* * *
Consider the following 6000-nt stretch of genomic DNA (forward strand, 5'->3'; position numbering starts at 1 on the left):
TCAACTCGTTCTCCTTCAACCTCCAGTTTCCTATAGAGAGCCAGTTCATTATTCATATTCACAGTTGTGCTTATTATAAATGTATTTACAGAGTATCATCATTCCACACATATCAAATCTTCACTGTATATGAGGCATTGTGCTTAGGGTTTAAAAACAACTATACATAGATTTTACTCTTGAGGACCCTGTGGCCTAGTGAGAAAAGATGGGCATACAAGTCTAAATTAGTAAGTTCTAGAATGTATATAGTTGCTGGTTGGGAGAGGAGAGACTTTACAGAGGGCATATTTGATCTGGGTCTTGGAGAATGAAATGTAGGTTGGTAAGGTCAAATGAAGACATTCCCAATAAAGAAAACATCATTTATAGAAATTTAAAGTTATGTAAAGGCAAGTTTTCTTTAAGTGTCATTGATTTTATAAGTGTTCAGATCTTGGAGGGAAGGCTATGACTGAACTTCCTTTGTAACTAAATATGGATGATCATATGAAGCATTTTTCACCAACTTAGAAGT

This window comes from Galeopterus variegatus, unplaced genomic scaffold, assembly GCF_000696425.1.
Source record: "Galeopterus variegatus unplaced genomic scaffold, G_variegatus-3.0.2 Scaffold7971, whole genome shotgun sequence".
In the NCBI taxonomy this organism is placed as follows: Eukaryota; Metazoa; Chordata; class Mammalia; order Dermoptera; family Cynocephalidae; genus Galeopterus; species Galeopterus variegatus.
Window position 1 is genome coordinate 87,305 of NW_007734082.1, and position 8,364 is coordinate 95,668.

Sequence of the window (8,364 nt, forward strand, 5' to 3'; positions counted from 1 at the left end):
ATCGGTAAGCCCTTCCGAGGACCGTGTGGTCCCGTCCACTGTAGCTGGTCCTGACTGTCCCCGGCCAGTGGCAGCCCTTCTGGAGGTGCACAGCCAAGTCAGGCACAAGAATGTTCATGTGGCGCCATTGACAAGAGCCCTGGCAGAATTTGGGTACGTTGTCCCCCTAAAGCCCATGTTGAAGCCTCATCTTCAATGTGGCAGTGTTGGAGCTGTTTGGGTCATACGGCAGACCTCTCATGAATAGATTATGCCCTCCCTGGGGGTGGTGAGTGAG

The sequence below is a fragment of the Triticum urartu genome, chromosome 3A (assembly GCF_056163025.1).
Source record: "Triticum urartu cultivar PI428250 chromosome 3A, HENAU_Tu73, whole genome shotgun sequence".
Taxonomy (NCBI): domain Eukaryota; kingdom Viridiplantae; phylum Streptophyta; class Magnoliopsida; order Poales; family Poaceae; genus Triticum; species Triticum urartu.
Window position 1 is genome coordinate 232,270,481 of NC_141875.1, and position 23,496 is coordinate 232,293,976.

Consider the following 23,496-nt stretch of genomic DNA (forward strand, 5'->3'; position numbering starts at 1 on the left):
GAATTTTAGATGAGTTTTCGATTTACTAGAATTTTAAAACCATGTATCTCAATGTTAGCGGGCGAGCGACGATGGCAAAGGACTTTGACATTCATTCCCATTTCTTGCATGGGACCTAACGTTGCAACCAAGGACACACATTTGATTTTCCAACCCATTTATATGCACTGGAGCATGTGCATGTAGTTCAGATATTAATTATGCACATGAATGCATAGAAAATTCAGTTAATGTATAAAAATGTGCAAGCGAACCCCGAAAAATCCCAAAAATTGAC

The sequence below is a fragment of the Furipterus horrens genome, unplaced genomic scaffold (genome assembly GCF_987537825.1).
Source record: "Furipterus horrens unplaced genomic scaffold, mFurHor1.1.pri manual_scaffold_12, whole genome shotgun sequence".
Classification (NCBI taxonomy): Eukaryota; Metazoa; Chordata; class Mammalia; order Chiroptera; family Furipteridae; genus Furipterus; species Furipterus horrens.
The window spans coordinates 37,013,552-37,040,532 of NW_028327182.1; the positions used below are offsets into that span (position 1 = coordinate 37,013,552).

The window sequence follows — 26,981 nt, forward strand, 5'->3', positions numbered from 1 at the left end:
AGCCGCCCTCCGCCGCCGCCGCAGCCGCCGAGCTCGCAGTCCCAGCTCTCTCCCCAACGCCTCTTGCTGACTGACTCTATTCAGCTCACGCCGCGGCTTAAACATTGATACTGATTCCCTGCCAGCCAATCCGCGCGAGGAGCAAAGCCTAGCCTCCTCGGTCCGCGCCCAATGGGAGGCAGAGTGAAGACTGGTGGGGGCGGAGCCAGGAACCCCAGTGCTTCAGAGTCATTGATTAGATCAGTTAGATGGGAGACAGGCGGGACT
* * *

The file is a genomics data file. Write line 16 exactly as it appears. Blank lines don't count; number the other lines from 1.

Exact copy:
Source record: "Furipterus horrens unplaced genomic scaffold, mFurHor1.1.pri manual_scaffold_12, whole genome shotgun sequence".